I’m struggling with my “superman complex”.

I read an article today about a man named Mike Trevino. He is a unique athlete… what they call an “ultra” athlete. This refers to the genre of competitions he is involved in. For instance:

– Insight Race Across America (RAAM)… a bike race in which there are no enforced stops, as in other multi stage races, such as Tour de France. The race is simple: Whoever can ride their bike from Oceanside, CA to Atlantic City, NJ the fastest, wins. He completed the race in just under 9 days in 2004. He slept an average of 90 minutes per day to claim that victory.
– Bikes 800 – 1000 miles per week
– On first attempt, won the Badwater Ultramarathon: 135 miles of running in Death Valley.
– Won multiple 24 hour cycling races: ride as far and fast as possible for 24 hours straight: he logged 463 miles on both of his winning attempts at this race.

It made me think a lot about human capacity.
It also made me think a lot about incapacity, and how it happens.

I don’t have ambitions to become an ultra athlete… but if I’m honest with myself, and in this instance, with you – I have ambitions that are absolutely on par with the achievements of this Mike Trevino.

Something happens that separates those with superhero like capacity, from those who seem to settle into an ordinary existence, with ordinary capacity. What is it?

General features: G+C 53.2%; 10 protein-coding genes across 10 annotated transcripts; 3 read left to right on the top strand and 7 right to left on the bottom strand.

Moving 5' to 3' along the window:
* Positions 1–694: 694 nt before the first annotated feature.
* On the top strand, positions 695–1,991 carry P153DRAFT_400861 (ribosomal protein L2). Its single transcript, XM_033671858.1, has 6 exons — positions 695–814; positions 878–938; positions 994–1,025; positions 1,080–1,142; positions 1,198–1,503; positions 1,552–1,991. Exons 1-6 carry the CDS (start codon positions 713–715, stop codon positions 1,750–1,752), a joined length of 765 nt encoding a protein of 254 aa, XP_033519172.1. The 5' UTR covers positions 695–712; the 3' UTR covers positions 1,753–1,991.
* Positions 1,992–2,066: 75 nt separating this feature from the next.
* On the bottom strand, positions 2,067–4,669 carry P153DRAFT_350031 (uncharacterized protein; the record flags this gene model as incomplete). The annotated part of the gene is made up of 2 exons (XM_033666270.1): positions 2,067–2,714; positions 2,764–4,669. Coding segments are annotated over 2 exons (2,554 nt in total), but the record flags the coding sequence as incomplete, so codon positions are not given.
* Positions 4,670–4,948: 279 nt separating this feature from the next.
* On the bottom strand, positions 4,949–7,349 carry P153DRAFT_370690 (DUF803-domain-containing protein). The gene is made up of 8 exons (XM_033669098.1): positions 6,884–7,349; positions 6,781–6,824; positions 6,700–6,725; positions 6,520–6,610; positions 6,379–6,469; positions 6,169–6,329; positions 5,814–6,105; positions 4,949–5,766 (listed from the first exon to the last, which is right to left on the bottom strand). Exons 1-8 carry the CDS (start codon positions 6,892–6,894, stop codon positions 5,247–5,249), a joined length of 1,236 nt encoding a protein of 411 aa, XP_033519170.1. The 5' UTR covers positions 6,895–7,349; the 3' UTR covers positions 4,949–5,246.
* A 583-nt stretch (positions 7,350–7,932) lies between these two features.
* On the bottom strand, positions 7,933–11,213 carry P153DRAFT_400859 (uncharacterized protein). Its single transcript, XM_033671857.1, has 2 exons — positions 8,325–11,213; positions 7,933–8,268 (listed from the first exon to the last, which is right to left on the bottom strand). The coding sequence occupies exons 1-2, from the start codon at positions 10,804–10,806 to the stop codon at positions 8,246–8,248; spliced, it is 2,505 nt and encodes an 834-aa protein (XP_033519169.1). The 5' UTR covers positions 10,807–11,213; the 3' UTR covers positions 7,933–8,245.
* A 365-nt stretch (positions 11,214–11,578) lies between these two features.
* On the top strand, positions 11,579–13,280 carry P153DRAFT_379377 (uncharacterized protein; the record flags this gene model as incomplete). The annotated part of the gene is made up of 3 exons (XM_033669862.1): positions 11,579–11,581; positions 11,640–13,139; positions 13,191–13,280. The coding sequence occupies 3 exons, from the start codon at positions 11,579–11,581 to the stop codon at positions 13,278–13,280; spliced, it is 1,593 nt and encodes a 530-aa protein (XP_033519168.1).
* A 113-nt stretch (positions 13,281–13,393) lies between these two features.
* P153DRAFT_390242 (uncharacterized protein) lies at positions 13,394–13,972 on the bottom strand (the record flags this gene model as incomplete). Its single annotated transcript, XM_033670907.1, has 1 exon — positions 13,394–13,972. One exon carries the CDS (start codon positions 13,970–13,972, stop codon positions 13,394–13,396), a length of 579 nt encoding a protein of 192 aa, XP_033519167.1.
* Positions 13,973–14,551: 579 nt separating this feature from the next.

What is going on with the people I encounter who encourage me to scale back my dreams to the realm of “normal”, “safe”, etc? Why do people keep telling me to stop trying to be superman?

On the bell curve – why is the guy in the middle – not at the far extreme instead?

Is our sense of, and love of, normalcy, perhaps one of the most destructive viruses known to man kind?

I don’t know the answers.

This, I’m pretty darn sure of:

“Far better it is to dare mighty things,
to win glorious triumphs even though checkered by failure,
than to rank with those poor spirits who neither enjoy
nor suffer much because they live in the gray twilight
that knows neither victory nor defeat”
–Theodore Roosevelt

And of this, I am certain, with my whole soul:

“For of all sad words of tongue or pen,
the saddest are these, ‘It might have been!’ ”
–John Greenleaf Whittier

I’m thinking about getting rid of the people in my life who tell me to stop trying to be superman.

One thought on “Superman

  1. Disclaimers:
    I’m not mormon.
    I’m not divorced.
    I’m not a man.

    But I just want to tell you that your voice here strikes me as very genuine and thoughtful, and I am glad you are writing a book. And I’m glad I found your blog.

Leave a Reply